On the “WTF with Marc Maron” podcast, the “Silence” actor recalled how nervous he was to work with the legendary Oscar-winning writer-director for the 2016 adaptation of Shūsaku Endō’s novel about 17th-century Jesuit priests in Japan. Adam Driver, Liam Neeson, and Ciaran Hinds also starred.
“You go in with everything you imagine you would go in with: total excitement, trepidation, pinching yourself, total awareness of how lucky you are that you are one of the handful of people who have gotten to work with the American master of cinema,” Garfield told Maron.
As for what the seemingly elusive Scorsese is like, Garfield couldn’t help but be honest.
“He’s just fun. He’s like a funny dude who knows a lot about movie and history and culture and people and just loves being a person,” the “Spider-Man: No Way Home” actor shared. “He’s kind of the most Jewish Italian American that you have ever come across.”
He summed up, “So I went in with all of that, and it was just kind of dispelled with who he is, because he’s just so disarming and very ordinary with all of his extraordinariness.”
Yet Garfield’s dedicated method approach was much more serious: Garfield spent a year studying with an “incredible” Jesuit priest and spiritual director in New York. “I just studied Catholicism, and a thing called the Saint Ignatius spiritual exercises,” Garfield shared, citing a 31-day retreat where participants “actively meditated on the life of Christ and placed yourself into every single stage and scene and moment in the life of Christ.”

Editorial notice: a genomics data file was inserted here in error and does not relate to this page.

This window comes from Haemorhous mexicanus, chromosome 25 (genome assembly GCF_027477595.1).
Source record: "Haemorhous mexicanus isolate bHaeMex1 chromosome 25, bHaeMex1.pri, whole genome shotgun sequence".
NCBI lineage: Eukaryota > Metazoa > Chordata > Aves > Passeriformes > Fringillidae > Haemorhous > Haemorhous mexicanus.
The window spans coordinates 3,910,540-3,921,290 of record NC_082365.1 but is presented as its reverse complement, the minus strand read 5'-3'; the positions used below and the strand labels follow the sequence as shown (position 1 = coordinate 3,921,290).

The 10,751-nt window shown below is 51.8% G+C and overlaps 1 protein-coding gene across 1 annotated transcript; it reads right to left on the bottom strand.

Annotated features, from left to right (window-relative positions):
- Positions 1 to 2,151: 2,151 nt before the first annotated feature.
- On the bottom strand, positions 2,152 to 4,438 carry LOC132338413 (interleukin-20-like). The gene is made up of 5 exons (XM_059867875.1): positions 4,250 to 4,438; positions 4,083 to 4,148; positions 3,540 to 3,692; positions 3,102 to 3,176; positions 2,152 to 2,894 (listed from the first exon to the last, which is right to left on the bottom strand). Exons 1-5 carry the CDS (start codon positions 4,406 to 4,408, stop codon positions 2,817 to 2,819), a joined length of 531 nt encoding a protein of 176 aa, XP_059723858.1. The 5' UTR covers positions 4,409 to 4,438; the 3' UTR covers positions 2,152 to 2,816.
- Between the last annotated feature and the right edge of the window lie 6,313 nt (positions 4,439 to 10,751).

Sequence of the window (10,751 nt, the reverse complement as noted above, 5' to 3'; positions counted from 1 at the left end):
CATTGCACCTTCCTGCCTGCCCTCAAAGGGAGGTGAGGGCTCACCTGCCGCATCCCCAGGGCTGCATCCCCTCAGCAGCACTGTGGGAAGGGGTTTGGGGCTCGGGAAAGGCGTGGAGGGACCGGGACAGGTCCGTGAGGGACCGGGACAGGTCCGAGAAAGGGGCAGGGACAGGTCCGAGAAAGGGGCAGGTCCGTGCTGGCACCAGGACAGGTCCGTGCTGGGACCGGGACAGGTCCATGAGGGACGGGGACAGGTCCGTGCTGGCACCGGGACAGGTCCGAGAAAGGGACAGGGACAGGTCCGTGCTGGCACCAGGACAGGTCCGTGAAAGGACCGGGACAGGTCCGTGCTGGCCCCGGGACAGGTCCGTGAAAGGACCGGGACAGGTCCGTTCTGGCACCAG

The spiritual exercises were actually the direct basis for the Stanislavski method acting technique. Garfield shared that Stanislavski was able to “create this method of acting by imaginatively entering circumstances so fully that it feels like you’ve lived them cellularly.”
“You end up in a pretty deep space,” Garfield opened up about the “transformational process.”
The “Social Network” actor exclusively told IndieWire in 2021 that he was holed up in a “monk-like” Manhattan apartment while preparing for the role, which led to him starring in Sofia Coppola’s “Mainstream” about the antithesis of spirituality: social media, to also help “balance out” his “Spider-Man” franchise fame.
“We’ve been brainwashed into thinking that money, fame, power, status, and all of those old desires will fill us up and make us feel whole,” Garfield said at the time. “I wanted to explore that in myself — the stuff that I attempt not to be seduced by.”